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June 30, 1999
Naik suggests Pak infiltrators, Indian troops pull back
Amberish K Diwanji in New Delhi
Diplomatic efforts are under way to end the Kargil crisis even as the Indian armed forces continued with their operations to recapture important heights.
Former Pakistani foreign secretary Niaz Naik, who had made a not-so-secret visit to New Delhi a few days ago, said the stage is being set for the infiltrators to withdraw from their positions on the Indian side of the Line of Control.
Naik had visited New Delhi as special emissary of Pakistani Prime Minister Nawaz Sharief and held discussions with Prime Minister Atal Bihari Vajpayee's special adviser Brajesh Mishra, a former Foreign Service officer.
Naik said the directors-general of military operations of both sides would be meeting soon to discuss the modalities of bringing about a cease-fire. The infiltrators and Indian troops will then withdraw from the positions held by them in the Kargil sector. (This claim, however, was contradicted by Prime Minister Vajpayee himself in Lucknow this evening.)
External affairs ministry spokesman Raminder Singh Jassal, however, said India's singular demand is that the armed intruders must pull out and it does not matter what channels are used to achieve this objective.
Jassal pointed out that the DGMOs of India and Pakistan are regularly speaking to each other, as they are connected by a hotline. "The DGMOs have been in touch from the very beginning," he said, adding that they had spoken as recently as yesterday!
Besides Naik's visit, other track-2 diplomatic efforts are on to ease the tension and prepare the ground for cessation of hostilities. Mubashir Hasan, a former Pakistani minister, also visited New Delhi to meet influential leaders active in promoting Indo-Pak friendship. The government, however, has made no comment on his visit.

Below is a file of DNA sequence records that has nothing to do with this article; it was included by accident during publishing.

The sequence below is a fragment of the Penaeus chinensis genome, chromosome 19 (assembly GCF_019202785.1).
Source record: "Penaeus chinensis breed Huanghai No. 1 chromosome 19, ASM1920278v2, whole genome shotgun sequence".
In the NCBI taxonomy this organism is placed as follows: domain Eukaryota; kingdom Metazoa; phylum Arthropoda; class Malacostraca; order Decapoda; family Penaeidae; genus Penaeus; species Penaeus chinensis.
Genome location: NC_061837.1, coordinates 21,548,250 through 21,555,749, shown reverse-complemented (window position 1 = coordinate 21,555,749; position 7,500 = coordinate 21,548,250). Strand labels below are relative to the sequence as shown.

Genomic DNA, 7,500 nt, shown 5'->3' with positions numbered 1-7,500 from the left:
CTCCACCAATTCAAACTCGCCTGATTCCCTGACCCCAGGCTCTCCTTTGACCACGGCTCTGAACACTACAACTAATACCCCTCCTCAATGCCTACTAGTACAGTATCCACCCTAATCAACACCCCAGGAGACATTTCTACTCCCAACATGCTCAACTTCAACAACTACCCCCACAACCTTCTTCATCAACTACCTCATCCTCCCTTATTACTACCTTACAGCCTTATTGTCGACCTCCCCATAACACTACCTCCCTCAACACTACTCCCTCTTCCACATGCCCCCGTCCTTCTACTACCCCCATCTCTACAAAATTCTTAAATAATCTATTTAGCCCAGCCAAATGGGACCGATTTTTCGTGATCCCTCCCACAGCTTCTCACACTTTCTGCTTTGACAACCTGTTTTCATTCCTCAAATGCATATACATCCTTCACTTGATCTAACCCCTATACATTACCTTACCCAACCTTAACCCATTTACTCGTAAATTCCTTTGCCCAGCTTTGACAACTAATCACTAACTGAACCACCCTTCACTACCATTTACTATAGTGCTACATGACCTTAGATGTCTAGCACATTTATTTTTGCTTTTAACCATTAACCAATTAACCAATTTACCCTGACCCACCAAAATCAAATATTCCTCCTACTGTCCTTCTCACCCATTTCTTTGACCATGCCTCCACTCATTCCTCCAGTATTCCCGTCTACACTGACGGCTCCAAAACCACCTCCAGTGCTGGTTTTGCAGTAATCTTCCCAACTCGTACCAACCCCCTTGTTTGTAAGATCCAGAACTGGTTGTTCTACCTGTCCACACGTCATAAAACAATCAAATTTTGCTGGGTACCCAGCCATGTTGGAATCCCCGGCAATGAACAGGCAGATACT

Meanwhile, the army and air force continued to make substantial gains in the Drass and Batalik sectors.
In an area west of the Tololing ridge (captured on June 20), soldiers of the Garhwal Rifles and the Rajputana Rifles recaptured key features to drive the enemy from the heights. Now the Grenadiers have taken over from the Rajputana Rifles.
"In the attack by the Garhwal Rifles, we lost 11 of our men while killing 15 of the Pakistanis. In the attack by the Rajputana Rifles and the Grenadiers, we have lost three officers and 12 men, besides 15 wounded. In the latter attack, there were 30 to 40 enemy soldiers present of whom most have been killed though we do not have the exact figure," said Colonel Bikram Singh, the army spokesman.
He refused to say whether the latest assault is on Tiger Hills, nor did he comment on the status of Tiger Hills, the last major height (4660 metres) held by the enemy that can still threaten the Srinagar-Kargil-Leh road.
"What I can tell you is that by our latest attack, we have removed an observation post of the enemy overlooking National Highway 1A and it will help us capture other enemy-held positions," he said.
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